A recent ABC investigation has obtained a cabinet document through Freedom of Information (FOI) laws in regards to Industrial Relation Law reforms. It’s nothing new really considering most of what it mentions can be found at the International Monetary Fund (IMF) website such as 2015 article IV consultation with Australia. To me it looks as though it is reported on to get the people used to the idea that this will fix the economy. How about taking some money from the Defence (attack) budget and put it into creating jobs instead of giving it to the weapons manufacturing companies, or we could stop giving corporations tax breaks.
Prime Minister Turnbull said, “I think over time you will see a move to a more flexible workplace”.
This will happen no matter what because a flexible workplace means casual workers will share working a 40 hour week. So 2 workers working 20 hours/week as casual means more money for the company as they don’t pay holiday loading for starters, and the government just added a job to the dodgy unemployment rate.
The document states that the US is in recovery;
“The US has been a bright spot as a strong and broad based economic recovery has taken place”.
The US economy is that strong many countries are dumping US treasury bonds because there is less need to hold them for trade purposes. Some nations are also concerned that the Federal Reserve’s money printing is devaluing their US treasury bonds. Countries are trading with currencies that by-pass the need to use US dollars.
The document states that low interest rates are good for housing;
“Sustained low interest rates continue to encourage record levels of residential investment”.
Record levels of investment lead to a housing bubble that has to ‘pop’. This is agreed by Vernon Smith (a Nobel Prize winner) who suggests the current bubble in Sydney and Melbourne is unsustainable.
The document states there are positives;
“On the other hand, surveys of business plans released since Budget have remained very soft. But there are positive signs, with healthy corporate profits and capacity utilisation at above average rates providing some confidence that will see a lift in activity”.
Healthy corporate profits from monetary policy in the share markets to increase assets values do not mean a strong economy. Those healthy profits usually go to pay dividends or are given out as bonuses to the Executives because the share price is going up.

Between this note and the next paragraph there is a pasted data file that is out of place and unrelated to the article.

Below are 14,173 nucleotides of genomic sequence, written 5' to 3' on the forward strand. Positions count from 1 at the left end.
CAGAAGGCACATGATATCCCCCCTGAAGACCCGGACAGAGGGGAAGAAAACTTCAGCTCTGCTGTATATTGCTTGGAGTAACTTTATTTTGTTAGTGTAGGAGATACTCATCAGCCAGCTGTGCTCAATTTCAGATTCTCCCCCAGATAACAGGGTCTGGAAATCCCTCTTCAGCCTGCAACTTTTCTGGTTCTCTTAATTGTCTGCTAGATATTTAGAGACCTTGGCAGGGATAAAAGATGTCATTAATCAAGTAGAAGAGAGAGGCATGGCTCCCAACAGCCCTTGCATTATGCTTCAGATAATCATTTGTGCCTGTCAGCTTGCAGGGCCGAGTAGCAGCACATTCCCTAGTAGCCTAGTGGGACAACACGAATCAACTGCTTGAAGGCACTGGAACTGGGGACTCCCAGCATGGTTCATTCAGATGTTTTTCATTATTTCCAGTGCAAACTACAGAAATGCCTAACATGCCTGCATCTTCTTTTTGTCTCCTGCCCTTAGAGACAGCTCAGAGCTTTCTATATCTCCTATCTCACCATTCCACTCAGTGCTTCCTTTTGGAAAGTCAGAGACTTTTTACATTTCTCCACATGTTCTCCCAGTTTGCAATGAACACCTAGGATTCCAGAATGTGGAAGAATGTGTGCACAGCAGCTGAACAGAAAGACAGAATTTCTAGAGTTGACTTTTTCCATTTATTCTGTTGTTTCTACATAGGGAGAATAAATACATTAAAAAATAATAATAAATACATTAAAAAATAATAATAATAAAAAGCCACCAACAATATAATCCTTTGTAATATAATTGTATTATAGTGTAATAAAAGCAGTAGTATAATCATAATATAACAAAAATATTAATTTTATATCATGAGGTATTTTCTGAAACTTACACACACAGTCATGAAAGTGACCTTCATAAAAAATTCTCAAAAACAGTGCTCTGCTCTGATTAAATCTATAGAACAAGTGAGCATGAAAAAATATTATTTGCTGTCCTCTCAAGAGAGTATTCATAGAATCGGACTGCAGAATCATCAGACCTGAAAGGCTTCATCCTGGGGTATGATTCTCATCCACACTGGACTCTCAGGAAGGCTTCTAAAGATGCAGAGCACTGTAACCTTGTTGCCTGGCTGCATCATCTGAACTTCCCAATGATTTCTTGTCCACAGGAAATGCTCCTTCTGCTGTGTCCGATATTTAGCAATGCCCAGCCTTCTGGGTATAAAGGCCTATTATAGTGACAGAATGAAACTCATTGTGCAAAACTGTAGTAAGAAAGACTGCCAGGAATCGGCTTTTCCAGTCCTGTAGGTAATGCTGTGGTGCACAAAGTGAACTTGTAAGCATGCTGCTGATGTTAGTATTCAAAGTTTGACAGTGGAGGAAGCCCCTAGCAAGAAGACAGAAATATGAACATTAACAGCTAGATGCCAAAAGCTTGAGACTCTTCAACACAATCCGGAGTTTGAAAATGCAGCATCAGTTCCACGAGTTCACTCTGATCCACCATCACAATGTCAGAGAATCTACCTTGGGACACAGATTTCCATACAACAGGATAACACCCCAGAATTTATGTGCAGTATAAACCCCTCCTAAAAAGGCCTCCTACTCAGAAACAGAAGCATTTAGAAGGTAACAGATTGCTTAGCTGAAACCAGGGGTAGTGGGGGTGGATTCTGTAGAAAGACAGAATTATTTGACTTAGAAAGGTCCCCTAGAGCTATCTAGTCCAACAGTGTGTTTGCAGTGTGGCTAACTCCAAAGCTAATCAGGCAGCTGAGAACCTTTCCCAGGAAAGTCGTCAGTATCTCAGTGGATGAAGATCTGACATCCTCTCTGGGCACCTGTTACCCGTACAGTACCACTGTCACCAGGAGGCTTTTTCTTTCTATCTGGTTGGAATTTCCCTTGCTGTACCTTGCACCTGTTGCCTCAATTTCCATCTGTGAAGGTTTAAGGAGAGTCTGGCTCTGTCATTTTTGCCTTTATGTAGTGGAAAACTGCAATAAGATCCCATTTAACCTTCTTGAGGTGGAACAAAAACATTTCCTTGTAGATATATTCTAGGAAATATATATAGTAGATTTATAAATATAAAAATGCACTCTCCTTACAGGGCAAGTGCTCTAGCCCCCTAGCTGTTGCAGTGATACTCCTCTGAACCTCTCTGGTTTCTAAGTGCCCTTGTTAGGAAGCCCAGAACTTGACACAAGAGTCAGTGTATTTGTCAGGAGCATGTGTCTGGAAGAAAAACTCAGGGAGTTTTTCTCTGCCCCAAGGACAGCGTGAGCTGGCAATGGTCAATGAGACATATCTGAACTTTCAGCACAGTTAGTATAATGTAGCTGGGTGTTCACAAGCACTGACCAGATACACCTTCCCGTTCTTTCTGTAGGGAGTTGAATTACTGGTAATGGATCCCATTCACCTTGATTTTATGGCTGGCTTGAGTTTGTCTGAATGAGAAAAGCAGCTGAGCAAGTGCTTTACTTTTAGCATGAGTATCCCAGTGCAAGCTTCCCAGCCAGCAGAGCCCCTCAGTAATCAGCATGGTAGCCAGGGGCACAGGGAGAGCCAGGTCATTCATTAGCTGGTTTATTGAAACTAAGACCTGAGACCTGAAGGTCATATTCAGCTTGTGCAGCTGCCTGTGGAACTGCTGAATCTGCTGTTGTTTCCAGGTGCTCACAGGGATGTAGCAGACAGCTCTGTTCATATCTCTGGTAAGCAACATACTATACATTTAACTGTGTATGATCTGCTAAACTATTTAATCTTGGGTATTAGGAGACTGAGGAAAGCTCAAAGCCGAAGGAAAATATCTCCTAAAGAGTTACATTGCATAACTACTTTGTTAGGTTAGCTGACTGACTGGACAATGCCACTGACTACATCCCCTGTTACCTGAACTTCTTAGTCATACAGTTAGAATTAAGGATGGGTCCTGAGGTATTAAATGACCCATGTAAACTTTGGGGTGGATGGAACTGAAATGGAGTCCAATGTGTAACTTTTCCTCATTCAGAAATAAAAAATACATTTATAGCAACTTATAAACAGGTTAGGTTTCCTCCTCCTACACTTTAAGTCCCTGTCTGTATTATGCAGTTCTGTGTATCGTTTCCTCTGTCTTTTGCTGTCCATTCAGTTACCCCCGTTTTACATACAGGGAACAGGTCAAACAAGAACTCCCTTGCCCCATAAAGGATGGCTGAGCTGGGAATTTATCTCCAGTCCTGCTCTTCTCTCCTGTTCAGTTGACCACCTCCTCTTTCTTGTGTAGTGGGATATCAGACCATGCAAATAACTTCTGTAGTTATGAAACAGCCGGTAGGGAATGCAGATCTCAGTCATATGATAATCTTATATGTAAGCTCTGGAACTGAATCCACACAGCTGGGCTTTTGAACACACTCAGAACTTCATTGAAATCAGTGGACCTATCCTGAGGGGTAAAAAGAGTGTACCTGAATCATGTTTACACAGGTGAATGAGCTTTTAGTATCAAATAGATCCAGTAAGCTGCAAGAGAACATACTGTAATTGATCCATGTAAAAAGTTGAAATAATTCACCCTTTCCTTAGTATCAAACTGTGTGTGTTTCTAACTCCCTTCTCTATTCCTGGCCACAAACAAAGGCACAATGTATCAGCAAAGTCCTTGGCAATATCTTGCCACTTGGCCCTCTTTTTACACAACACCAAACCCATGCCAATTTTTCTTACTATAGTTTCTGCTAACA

Looking at this article and the ‘document’ it looks as though the government rely a lot on future positive projections and what could be instead of looking at all the possibilities whether good or bad. We don’t want to scare the public type of thing as suggested in a paper to the IMF by Timothy Irwin.
According to Timothy Irwin’s working paper to the IMF, ‘Getting the dog to bark: Disclosing fiscal risks from the financial sector’, he suggests that governments don’t always report correctly on financial risks before or after a crisis;
“Several factors contributed to the absence of warnings. One, no doubt, was the tendency of governments, like companies, to downplay possible problems. In advanced economies, governments may also have thought that the chance of a financial crisis was extremely low and that the risks were too small to be worth discussing. In addition, much of the risk arose from guarantees that were implicit (that is, not written in law or contract), and governments may have feared that disclosure would strengthen the guarantees, weakening their own ability to resist demands for bailouts and worsening moral hazard (risk taking by banks and their creditors caused by the belief that they will be bailed out). Finally, during the crisis, if not before, governments may have feared that publishing bad news would start a bank run”.
The government to me is just another large corporation. When something good happens they say they are responsible, but when something bad happens they blame external sources just like corporations do. The people are just resources to them and nothing else. So next time you are told by a government what to do, ask why, and ask to see the proof? Don’t rely on an official to tell you what to think or believe. Remember to ask Who, What, When, Where, Why, and How?